Slovakia (not to be confused with Slovenia) goes to the polls tomorrow, in an election that at one point looked likely to be path-breaking but now may just return the same sort of confused parliament as last time.
In the last election, four years ago, the centre-left (but anti-immigrant) Smer-SD, led by then prime minister Robert Fico, suffered a substantial swing against it and lost its parliamentary majority. But it remained the largest party in parliament, and was able to put together a new government in coalition with three other parties: Most-Híd and Network, both centrist, and the Slovak National Party (SNS), which, in an expression that says much about the state of play in eastern Europe, can best be described as moderate far right.
Between them, the four held 85 of the 150 seats in parliament. Against them were another four parties: Freedom & Solidarity (liberal Eurosceptic) with 21 seats, Ordinary People (conservative populist) with 19, the People’s Party (neo-fascist) with 14 and We Are Family (also moderate far right) with 11.
Fico had already attracted a lot of criticism for his growing authoritarianism, which was less pronounced than in neighboring Hungary and Poland but perhaps less excusable since he nominally came from the left. But this escalated in early 2018 after the murder of a journalist who had been investigating high-level corruption.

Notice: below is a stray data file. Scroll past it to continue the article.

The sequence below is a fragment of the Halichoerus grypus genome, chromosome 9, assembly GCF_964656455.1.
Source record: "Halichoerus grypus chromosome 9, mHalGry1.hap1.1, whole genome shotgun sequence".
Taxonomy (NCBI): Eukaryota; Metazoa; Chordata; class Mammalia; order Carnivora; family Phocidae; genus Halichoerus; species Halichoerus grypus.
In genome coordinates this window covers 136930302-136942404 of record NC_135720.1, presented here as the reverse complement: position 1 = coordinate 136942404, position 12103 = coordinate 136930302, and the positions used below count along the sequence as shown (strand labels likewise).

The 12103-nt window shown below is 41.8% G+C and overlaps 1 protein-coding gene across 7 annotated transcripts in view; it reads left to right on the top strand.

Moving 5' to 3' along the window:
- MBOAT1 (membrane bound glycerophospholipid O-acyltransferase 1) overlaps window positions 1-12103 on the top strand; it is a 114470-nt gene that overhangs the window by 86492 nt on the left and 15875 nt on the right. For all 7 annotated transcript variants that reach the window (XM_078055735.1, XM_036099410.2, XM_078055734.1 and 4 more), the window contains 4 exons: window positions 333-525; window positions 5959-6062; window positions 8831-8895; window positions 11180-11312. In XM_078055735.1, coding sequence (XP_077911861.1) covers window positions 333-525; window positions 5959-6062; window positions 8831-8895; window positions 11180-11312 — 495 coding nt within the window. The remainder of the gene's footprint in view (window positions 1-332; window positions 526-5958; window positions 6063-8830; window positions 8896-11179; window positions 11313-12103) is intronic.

Mass protests forced Fico’s resignation. But he was replaced by a colleague, Peter Pellegrini, and the government continued much as before. Fico remained as leader of Smer-SD and was widely regarded as still the one ultimately in control.
Last year, elections to the European parliament showed that Slovakia’s voters were not happy. Turnout jumped (to a still dismal 22.7%), and Smer-SD lost further ground, dropping to just 15.7% of the vote. In first place was a new centre and centre-right alliance, Progressive Slovakia – Together, with 20.1%. The neo-fascists also gained, reaching third place with 12.1%.
So it looked as if Slovakia this year would be headed for a change in government. But in recent months the opinion polls have shown increased confusion, suggesting that the new parliament will equal and probably exceed the eight different parties represented last time.
Voting is D’Hondt proportional across the whole country, with a 5% threshold. Smer-SD is leading the field, with about one-sixth of the vote. It’s followed by four parties all close to the 10% mark: Ordinary People, the People’s Party, Progressive Slovakia – Together (which has dropped sharply from its peak in the middle of last year), and another new centrist party, For the People, led by former president Andrej Kiska.
Behind them are another seven in the mid-single figures, battling to get or stay above the threshold. They include four of the other five to make it last time – We Are Family, Freedom & Solidarity, the SNS and Most-Híd (Network has splintered and disappeared) – plus the Christian Democrats and the Party of the Hungarian Community, which both just fell short in 2016, and Good Choice, a recent split from Smer-SD.
So the likelihood is that there will be something like ten parties in the new parliament, none of them with more than a fifth of the seats, and covering pretty much the full range of the political spectrum (although neither far left nor Greens are in the running). Putting together a new government is going to be a challenge.
But at least the days when a single leader could hold sway are gone for now.